His theatrical commitments have largely kept him out of mainstream film and television, however, he made the obligatory appearance on Casualty (Christmas Special 2004) and has been the Franziskaner Monch - the face of the premium German Weissbier - since 2007! He also writes plays, screenplays and poetry, is an executive performanc and confidence coach. His passion is to bring great new ideas to life and fresh talent to the stage.
He is married to Brigitta and father to Indigo and Tallulah...

Download: Tony Boncza

TONY BONCZA - Original Director
Trained at the Central School of Speech and Drama.
Theatre credits include: Coriolanus, RSC; Great Britain - Royal National Theatre; The Mousetrap (60th Anniversary international Tour). BBC Director General - Yes, Prime Minister, (Trafalgar Studios West End & National Tour); Four Nights in Knaresborough (Southwark Playhouse); The Critic (Minerva, Chichester Festival Theatre); 1800 Acres (Riverside Studios); Shakespeare in the Garden (Japan); Victor in The Price (Wolsey Theatre, Ipswich); Tom in The Norman Conquests (Birmingham Rep); Charlie in Death of a Salesman (Royal Lyceum, Edinburgh); Musik (Plymouth Theatre Royal); Indian Ink, A Woman of No Importance, To Kill a Mockingbird, Jamaica Inn, Barbarians, Donkeys' Years, Macbeth, A Winter's Tale, Lady Windermere's Fan, Just Between Ourselves, Racing Demon, The Cherry Orchard, The Merchant of Venice, The Rover, The Banished Cavaliers, The Norman Conquests and The Crucible (Salisbury Playhouse); The House of Correction (Guy Masterson Productions/The Pleasance)
Revue and cabaret includes: Boncza and Lumley: Back by Public Demand, Crackers Deluxe, More Crackers and Christmas Crackers (Salberg Studio, Salisbury Playhouse); Bars on Broadway (Nuffield Theatre, Southampton); The Pindar of Wakefield (Grays Inn Road, London).
Television includes: The Sarah Jane Adventures, Doctors, Londoners (Polish TV), Hotel Babylon, EastEnders, The Inspector Lynley Mysteries, The Vet, Ties of Blood, Squadron, Coronation Street, Jackanory Playhouse, Strangers, Morecambe and Wise's Night Train to Murder, Eric Sykes's If You Go Into the Woods Today, For Maddie With Love, Dick Turpin.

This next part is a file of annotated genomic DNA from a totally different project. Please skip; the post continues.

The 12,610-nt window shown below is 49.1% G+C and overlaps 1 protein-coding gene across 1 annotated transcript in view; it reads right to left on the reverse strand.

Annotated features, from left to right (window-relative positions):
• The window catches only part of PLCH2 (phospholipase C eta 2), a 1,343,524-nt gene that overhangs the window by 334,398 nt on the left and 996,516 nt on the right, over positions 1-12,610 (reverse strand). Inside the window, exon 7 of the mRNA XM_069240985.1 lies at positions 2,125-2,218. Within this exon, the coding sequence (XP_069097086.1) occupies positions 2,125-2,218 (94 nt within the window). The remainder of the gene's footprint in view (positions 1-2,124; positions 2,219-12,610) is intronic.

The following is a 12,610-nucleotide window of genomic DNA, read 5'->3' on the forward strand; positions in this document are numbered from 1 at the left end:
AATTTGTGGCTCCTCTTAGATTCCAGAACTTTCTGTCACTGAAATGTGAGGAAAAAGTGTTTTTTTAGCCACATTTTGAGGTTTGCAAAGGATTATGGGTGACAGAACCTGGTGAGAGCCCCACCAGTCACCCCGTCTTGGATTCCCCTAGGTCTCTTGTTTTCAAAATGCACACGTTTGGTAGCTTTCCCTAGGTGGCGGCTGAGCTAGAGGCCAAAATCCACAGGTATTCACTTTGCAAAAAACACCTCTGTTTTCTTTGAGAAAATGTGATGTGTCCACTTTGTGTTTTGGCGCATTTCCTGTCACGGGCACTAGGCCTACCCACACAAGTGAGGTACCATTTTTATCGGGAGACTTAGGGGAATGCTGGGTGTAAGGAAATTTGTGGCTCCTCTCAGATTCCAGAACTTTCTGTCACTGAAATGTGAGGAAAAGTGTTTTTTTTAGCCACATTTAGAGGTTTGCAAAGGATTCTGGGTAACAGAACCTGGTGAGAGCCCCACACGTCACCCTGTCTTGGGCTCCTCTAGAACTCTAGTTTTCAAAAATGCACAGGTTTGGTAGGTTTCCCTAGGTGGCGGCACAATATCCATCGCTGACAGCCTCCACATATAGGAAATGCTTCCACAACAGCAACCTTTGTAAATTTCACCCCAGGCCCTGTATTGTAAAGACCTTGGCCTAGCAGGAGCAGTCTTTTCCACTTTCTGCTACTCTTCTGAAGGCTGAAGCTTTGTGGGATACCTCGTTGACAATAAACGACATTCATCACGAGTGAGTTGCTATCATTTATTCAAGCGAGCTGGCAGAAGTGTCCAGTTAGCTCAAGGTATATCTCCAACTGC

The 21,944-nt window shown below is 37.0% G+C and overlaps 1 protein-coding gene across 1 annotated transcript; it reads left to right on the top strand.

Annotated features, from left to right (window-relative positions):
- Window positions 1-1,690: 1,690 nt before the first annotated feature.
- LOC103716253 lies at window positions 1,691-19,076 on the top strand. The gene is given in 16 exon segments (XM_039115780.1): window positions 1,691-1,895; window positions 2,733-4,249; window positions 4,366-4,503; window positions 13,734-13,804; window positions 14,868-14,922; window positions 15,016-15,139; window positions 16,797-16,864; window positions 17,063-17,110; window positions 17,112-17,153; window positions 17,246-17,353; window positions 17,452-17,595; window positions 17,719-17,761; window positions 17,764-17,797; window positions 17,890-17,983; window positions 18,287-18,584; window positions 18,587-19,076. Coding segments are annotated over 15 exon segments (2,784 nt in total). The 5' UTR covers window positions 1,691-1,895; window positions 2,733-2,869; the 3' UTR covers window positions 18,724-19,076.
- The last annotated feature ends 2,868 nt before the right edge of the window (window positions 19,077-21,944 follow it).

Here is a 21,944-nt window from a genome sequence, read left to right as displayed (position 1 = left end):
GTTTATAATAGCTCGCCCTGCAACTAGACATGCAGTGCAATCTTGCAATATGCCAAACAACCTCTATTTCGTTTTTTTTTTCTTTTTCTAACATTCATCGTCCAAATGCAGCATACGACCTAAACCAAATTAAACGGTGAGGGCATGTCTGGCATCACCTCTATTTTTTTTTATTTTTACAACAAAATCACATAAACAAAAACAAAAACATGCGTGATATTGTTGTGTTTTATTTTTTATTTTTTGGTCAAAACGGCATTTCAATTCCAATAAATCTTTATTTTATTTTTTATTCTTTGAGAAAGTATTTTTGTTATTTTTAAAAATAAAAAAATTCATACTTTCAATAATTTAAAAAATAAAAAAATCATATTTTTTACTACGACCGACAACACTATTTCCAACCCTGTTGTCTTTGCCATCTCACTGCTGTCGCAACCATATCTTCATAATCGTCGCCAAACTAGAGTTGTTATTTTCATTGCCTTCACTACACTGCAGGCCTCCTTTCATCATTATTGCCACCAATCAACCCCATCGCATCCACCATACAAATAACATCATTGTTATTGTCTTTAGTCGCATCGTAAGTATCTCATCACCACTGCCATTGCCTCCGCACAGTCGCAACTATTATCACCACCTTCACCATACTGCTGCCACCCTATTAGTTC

Films include: Chariots of Fire, Empire of the Sun.
Directing credits include: Animal Farm, A Soldier's Song and Under Milk Wood (National and International tours for Guy Masterson/TTI and British Council); Bella Bella Donatella (Salisbury Umbrella/ Salisbury Playhouse); and has also directed a number of corporate and short films.
He also co-wroteBarton Stacey and the Theft of the Elgin Marbles for BBC radio with the late Roger Leach.

Other shows directed for Theatre Tours International

Other shows performed for Theatre Tours International

George Orwell

George Orwell was born Eric Arthur Blair in 1903 in India and educated at Eton College unitl 1917. In 1921 he served in the Imperial Police of Burma which inspired his first novel Burmese Days eventually published in 1935. From 1930, he worked as a schoolteacher, private tutor and bookshop assistant while writing articles and reviews for several publications. His second book (but first to be published) Down And Out In Paris And London was written under his new pseudonym George Orwell in 1933.
Commissioned in 1936 to visit areas of mass unemployment in Lancashire and Yorkshire to write The Road To Wigan Pier - a passionate study of the plight of the jobless, published in 1937, followed by Keep The Aspidistra Flying. In late 1936, Orwell join the Republican POUM militia in the Spanish Civil War where he was seriously wounded by a bullet to the throat.
Orwell returned again to England in 1938, escaping from Spain through the Pyrenees. His next book, Homage To Catalonia, recorded his experiences. In 1939, in Morocco, he wrote Coming Up For Air, - a defence of the individual against big business. During the remainder of World War II he served in the Home Guard and broadcast for the BBC Eastern Service and from 1943 onwards he also worked freelance for The Observer and Manchester Evening News. Finally, he took a post as Literary Editor of The Tribune where he regularly contributed political commentary. The death of his first wife in 1945 coincided with the publishing of Animal Farm which brought him immediate international recognition. His final and equally notorious parable illustrating his dislike of totalitarianism, Nineteen Eighty Four, was published in early 1949. At this time he was taken seriously ill with tuberculosis and, in January 1950, shortly after marrying Sonja Bronwell, he died... Animal Farm & Nineteen Eighty Four have since been translated into over one-hundred languages. Animal Farm remains the highest selling paperback of all time.